Advances in materials have preceded almost every major technological leap since the beginning of civilization. On the nanoscale and microscale, mastery over the morphology, size, and structure of a material enables control of its properties and enhancement of its usefulness for a given application, such as energy storage. In this review paper, our aim is to present a review of morphology engineering of high performance oxide electrode materials for electrochemical energy storage. We begin with the chemical bonding theory of single crystal growth to direct the growth of morphology-controllable materials. We then focus on the growth of various morphologies of binary oxides and their electrochemical performances for lithium ion batteries and supercapacitors. The morphology-performance relationships are elaborated by selecting examples in which there is already reasonable understanding for this relationship. Based on these comprehensive analyses, we proposed colloidal supercapacitor systems beyond morphology control on the basis of system- and ion-level design. We conclude this article with personal perspectives on the directions toward which future research in this field might take.
Inverted repeats are present in abundance in both prokaryotic and eukaryotic genomes and can form DNA secondary structures - hairpins and cruciforms that are involved in many important biological processes. Bioinformatics tools for efficient and accurate detection of inverted repeats are desirable, because existing tools are often less accurate and time consuming, sometimes incapable of dealing with genome-scale input data. Here, we present a MATLAB-based program called detectIR for the perfect and imperfect inverted repeat detection that utilizes complex numbers and vector calculation and allows genome-scale data inputs. A novel algorithm is adopted in detectIR to convert the conventional sequence string comparison in inverted repeat detection into vector calculation of complex numbers, allowing non-complementary pairs (mismatches) in the pairing stem and a non-palindromic spacer (loop or gaps) in the middle of inverted repeats. Compared with existing popular tools, our program performs with significantly higher accuracy and efficiency. Using genome sequence data from HIV-1, Arabidopsis thaliana, Homo sapiens and Zea mays for comparison, detectIR can find lots of inverted repeats missed by existing tools whose outputs often contain many invalid cases. detectIR is open source and its source code is freely available at: https://sourceforge.net/projects/detectir.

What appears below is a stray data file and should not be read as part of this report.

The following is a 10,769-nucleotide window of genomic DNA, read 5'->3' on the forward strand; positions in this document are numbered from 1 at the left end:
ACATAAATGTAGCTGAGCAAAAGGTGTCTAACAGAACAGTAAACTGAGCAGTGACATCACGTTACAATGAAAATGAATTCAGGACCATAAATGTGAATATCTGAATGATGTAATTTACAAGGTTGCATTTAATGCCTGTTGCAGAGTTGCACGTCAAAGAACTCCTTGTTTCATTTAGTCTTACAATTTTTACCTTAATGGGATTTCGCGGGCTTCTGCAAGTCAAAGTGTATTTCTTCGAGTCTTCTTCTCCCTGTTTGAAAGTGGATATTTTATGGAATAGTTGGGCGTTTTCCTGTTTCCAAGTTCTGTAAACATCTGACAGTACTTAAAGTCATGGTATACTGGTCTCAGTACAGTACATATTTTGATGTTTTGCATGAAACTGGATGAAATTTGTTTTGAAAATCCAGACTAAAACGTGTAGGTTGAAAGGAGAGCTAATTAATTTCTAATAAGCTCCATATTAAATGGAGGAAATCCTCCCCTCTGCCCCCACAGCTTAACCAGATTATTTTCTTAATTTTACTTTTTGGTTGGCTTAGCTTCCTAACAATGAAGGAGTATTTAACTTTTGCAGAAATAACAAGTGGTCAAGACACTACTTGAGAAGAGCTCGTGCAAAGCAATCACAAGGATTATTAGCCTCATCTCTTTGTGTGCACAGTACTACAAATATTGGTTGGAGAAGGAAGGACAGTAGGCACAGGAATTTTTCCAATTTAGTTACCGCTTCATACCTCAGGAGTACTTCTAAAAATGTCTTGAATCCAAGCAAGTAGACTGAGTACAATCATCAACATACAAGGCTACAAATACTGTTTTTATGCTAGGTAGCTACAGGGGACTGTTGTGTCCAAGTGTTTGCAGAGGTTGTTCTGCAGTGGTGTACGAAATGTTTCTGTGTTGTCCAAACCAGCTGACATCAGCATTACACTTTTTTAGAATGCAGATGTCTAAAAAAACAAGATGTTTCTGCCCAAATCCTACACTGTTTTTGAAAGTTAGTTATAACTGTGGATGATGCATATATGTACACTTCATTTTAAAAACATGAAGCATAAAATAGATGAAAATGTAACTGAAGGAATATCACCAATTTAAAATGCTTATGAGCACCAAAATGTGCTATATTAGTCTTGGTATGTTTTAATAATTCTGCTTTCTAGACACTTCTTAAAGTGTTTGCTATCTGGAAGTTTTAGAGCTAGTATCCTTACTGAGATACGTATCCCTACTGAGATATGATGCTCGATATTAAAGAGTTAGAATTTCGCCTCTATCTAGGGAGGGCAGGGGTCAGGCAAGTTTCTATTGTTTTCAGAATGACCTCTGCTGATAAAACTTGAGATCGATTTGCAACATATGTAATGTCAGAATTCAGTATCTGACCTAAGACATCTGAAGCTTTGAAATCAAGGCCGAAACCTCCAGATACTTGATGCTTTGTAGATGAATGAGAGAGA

We thermodynamically studied the size-dependent oxygen storage ability of nano-sized ceria by tracing the surface Ce/O ratio of octahedral particles with different diameters, from the viewpoint of lattice Ce and O in a CeO2 crystallographic structure. The high surface Ce/O ratio with small scale particle size has more excess surface Ce(4+) ions, which allows ceria to have an increasing oxygen storage ability in a crystalline lattice. For the perfect octahedron growth shape of ceria, the nonstoichiometric surfaces can produce excess Ce(4+) ions, Ce(4+) ions can be stabilized by bonding with lattice oxygen, leading to an enhanced oxygen storage ability of ceria. With the increasing particle size, the surface Ce/O ratio approaches to 0.5 owing to the decreased contributions of atoms located at the edges and corners. When the octahedron diameter D = 0.55 nm, the surface Ce/O ratio can reach 0.75. When D = 7.58 nm, the surface Ce/O ratio decreases down to 0.51. If D? 14.61 nm, the surface Ce/O ratios are equal to 0.5. The present study deepens the insight of the size-dependent oxygen storage ability of nano-sized ceria, focusing on the size-dependent excess Ce(4+) on nonstoichiometric surfaces of ceria in thermodynamics.
Overlap of TCR repertoires among individuals provides the molecular basis for public T cell responses. By deep-sequencing the TCR? repertoires of CD4+CD8+ thymocytes from three individual mice, we observed that a substantial degree of TCR? overlap, comprising ?10-15% of all unique amino acid sequences and ?5-10% of all unique nucleotide sequences across any two individuals, is already present at this early stage of T cell development. The majority of TCR? sharing between individual thymocyte repertoires could be attributed to the process of convergent recombination, with additional contributions likely arising from recombinatorial biases; the role of selection during intrathymic development was negligible. These results indicate that the process of TCR gene recombination is the major determinant of clonotype sharing between individuals.
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